Margaret Preston

Margaret Rose Preston (1875-1963), painter and printmaker, was born in Adelaide on 29 April 1875, the elder of two daughters of Prudence (born Lyle) and David McPherson, marine engineer. She was educated at Fort Street School in Sydney and studied art at the National Gallery of Victoria Art School and the Adelaide School of Design.

Initially trained in tonal naturalism, she set out to make herself 'the best painter of still-life in the world', supporting herself through teaching art rather than tailoring her work to the art market. By 1904 she was heading for Europe in the company of her friend and fellow artist Bessie Davidson. Proud of her accomplished realism, Preston saw this trip and the study she would undertake as 'finishing lessons'. Their two and a half year stay revolutionised her thinking, if not, for the time being, her practice, as her shock and anger at the moderns she encountered began to chip away at her classical, tradition-bound ideals.

On her return to Adelaide in 1907 she resumed teaching, first in tandem with Davidson and later alone, saving all the while for a further assault on Europe. It was during her second extensive stay there (1912- 19) with her friend Gladys Reynell that the first stage of her mature style evolved. Spurred on by other artists in Paris like the Australian Rupert Bunny, she studied Japanese prints at the Musée Guimet, tapping a new vein of visual expression. She first experimented with lyrical, post-impressionist still-life studies, where saturated colour was allied to simplified design on a flattened picture plane. Living in England during the 1914-18 war, she taught pottery and basket-weaving to shell-shocked soldiers while developing her skills as a colourist. By the time of her marriage to William George Preston in Australia in 1919, she had been studying, teaching and experimenting with her art for almost 30 years. This late and financially secure marriage released her from the need to earn her living and allowed her full rein in developing her art and theories.

Settling in Sydney, where local modernism was a stylish, watered-down variant of the European revolutionary mode, Preston applied her aesthetic to interior decoration, fabric design and even flower arrangement, in addition to painting and printmaking. The Australia she had returned to was an urban society, but one which nonetheless, still saw the landscape and pioneering tradition of the nineteenth century as its most appropriate visual expression. Newly and happily married, freed from financial constraints and in the full authority of her middle age, Preston set about challenging the entrenched traditionalism of Australian art. She narrowed her focus to the 'laboratory table' of still-life itself, harvesting a series of richly decorative and technically adventurous images throughout the 1920s. Characteristic of these was an interest in asymmetry and patterning, the close-up observation of natural patterns and particular flora and an increasing austerity of design allied to colour raised to an intense pitch. Her printmaking was a catalyst in this process, the restrictions of the medium leading her to further distil her ideas. Crafts in general were always important to her, refreshing her for more serious work and allowing a field for experimentation.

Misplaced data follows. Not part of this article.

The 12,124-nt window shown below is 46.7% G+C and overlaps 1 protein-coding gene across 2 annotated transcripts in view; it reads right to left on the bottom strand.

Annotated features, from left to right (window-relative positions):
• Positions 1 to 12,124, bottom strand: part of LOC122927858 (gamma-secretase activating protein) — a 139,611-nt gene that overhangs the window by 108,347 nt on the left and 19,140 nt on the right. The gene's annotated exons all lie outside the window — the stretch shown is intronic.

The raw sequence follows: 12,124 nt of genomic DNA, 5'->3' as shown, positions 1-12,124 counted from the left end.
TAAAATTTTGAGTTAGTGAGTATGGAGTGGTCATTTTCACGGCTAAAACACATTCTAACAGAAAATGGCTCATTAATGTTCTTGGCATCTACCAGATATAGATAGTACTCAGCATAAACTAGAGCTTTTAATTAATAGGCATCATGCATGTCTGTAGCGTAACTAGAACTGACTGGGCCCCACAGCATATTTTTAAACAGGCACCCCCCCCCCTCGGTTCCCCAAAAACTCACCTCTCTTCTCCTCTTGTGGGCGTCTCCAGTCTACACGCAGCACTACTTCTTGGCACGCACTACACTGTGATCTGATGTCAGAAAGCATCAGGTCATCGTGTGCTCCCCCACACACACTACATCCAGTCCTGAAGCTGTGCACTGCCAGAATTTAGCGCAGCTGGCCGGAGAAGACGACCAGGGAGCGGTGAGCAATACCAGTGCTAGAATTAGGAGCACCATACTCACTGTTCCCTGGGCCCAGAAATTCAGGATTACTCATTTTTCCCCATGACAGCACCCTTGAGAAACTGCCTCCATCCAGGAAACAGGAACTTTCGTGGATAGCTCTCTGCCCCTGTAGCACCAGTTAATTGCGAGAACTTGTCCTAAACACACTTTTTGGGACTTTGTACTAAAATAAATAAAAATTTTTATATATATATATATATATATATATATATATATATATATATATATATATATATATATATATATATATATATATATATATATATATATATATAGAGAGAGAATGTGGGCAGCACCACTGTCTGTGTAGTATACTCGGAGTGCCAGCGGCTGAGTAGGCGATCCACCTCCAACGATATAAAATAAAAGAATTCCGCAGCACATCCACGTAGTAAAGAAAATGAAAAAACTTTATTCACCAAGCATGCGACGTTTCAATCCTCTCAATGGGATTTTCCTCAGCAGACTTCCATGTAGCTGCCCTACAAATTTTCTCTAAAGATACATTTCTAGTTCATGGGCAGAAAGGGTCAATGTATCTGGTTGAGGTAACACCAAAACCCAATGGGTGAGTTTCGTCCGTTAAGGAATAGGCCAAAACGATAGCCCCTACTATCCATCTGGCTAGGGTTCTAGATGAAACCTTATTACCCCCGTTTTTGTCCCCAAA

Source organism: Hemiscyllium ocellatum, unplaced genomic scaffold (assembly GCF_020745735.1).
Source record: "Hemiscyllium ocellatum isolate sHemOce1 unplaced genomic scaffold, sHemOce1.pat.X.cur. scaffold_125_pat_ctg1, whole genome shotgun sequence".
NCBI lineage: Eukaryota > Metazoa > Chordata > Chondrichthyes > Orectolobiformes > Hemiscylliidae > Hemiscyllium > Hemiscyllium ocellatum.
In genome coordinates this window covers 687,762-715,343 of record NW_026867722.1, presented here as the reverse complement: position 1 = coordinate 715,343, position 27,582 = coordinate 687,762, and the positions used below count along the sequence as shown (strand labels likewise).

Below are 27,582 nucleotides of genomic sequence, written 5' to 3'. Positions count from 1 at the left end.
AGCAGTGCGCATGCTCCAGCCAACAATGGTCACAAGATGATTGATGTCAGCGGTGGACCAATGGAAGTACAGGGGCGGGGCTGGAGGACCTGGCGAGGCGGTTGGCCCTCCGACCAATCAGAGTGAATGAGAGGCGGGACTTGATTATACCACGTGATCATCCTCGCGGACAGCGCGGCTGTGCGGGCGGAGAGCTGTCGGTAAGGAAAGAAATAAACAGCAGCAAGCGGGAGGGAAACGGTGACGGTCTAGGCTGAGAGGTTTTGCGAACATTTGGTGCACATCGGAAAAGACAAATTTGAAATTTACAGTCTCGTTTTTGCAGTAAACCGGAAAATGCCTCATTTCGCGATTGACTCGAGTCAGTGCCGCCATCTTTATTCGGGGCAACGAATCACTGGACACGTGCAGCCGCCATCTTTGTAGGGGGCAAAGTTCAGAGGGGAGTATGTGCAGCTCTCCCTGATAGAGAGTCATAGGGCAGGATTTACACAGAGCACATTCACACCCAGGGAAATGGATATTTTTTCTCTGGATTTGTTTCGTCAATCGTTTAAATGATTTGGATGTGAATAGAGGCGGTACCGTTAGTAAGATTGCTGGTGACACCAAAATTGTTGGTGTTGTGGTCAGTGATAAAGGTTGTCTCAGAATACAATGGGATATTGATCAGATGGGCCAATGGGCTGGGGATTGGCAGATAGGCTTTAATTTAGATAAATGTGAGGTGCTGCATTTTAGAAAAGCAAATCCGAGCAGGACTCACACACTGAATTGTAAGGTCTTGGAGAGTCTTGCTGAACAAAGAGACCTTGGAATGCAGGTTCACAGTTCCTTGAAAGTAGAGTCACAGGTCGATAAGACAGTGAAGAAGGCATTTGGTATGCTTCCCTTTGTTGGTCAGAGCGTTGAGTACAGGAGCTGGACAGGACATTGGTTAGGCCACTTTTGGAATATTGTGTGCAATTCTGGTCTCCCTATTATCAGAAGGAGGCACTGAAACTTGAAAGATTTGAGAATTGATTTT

Through her relationship with the publisher Sydney Ure Smith she began to air her theories about art, principally in his journals, Art in Australia, The Home and Australia National Journal. Her single urgent plea was for a truly indigenous national art, liberated from 'Grandpa G.Britain' and the threat of internationalism by a study of Aboriginal art. Attracted by the strong design and conceptual nature of Aboriginal art, she travelled widely in Australia to gain first-hand experience, particularly enjoying the art of Central Australia with its widespread use of curvilinear and circular elements. Her friendship with Fred McCarthy, curator of anthropology at the Australian Museum, Sydney, deepened her understanding of the meaning behind Aboriginal art and its function as a highly specialised language to the initiated. But her enthusiasm was beset by contradictions, especially relating to the totemic aspects of this art, which she advised ignoring in any adaption for western artists. Her delight in the rhythms, colours, symbols and mental processes behind Aboriginal art came to have a direct influence on her work. The sumptuous colour of the 1920s was gradually replaced by a more mono-chromatic palette, form was further simplified and a dynamic visual shorthand employed. By the 1940s this style had become her predominant one and remained so until the end of her life, although, as always, she diversified when a new medium or enthusiasm attracted her attention.

Her commitment was punctuated by extensive travel in south-east Asia, China, India, Japan, Europe and the Americas, and she was a consistently controversial figure in artistic circles with her outspoken opinions, competitive nature and dramatic changes of direction. Her work, modestly priced, was popular with both fellow artists and the public and has remained so, having a widespread influence on the contemporary generation of painters. She was arguably the most important artist of the interwar period, both her work and her theories providing fertile ground for speculation.

Elizabeth Butel

Humphrey McQueen The Black Swan of Trespass 1979.